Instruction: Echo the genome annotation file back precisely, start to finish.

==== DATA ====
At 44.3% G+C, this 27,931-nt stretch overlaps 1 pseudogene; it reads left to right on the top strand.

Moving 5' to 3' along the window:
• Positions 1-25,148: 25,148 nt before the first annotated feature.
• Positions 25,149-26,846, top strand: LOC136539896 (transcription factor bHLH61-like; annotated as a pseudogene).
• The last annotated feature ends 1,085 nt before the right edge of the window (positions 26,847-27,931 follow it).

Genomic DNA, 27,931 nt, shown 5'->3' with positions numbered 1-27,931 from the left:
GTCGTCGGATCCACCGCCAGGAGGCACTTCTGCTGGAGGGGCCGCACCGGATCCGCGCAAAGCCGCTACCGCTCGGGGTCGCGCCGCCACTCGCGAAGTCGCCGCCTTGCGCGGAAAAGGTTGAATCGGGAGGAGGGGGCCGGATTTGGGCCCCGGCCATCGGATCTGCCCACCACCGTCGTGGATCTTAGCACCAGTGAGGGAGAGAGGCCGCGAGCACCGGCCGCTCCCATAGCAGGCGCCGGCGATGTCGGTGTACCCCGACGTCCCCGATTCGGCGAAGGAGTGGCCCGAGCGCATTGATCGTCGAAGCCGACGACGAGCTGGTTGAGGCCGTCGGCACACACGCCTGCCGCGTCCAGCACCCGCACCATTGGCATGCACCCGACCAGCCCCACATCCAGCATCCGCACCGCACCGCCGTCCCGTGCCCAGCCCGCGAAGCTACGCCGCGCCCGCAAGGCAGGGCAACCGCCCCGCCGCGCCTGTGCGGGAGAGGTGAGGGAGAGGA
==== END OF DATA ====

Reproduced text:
At 44.3% G+C, this 27,931-nt stretch overlaps 1 pseudogene; it reads left to right on the top strand.

Moving 5' to 3' along the window:
• Positions 1-25,148: 25,148 nt before the first annotated feature.
• Positions 25,149-26,846, top strand: LOC136539896 (transcription factor bHLH61-like; annotated as a pseudogene).
• The last annotated feature ends 1,085 nt before the right edge of the window (positions 26,847-27,931 follow it).

Genomic DNA, 27,931 nt, shown 5'->3' with positions numbered 1-27,931 from the left:
GTCGTCGGATCCACCGCCAGGAGGCACTTCTGCTGGAGGGGCCGCACCGGATCCGCGCAAAGCCGCTACCGCTCGGGGTCGCGCCGCCACTCGCGAAGTCGCCGCCTTGCGCGGAAAAGGTTGAATCGGGAGGAGGGGGCCGGATTTGGGCCCCGGCCATCGGATCTGCCCACCACCGTCGTGGATCTTAGCACCAGTGAGGGAGAGAGGCCGCGAGCACCGGCCGCTCCCATAGCAGGCGCCGGCGATGTCGGTGTACCCCGACGTCCCCGATTCGGCGAAGGAGTGGCCCGAGCGCATTGATCGTCGAAGCCGACGACGAGCTGGTTGAGGCCGTCGGCACACACGCCTGCCGCGTCCAGCACCCGCACCATTGGCATGCACCCGACCAGCCCCACATCCAGCATCCGCACCGCACCGCCGTCCCGTGCCCAGCCCGCGAAGCTACGCCGCGCCCGCAAGGCAGGGCAACCGCCCCGCCGCGCCTGTGCGGGAGAGGTGAGGGAGAGGA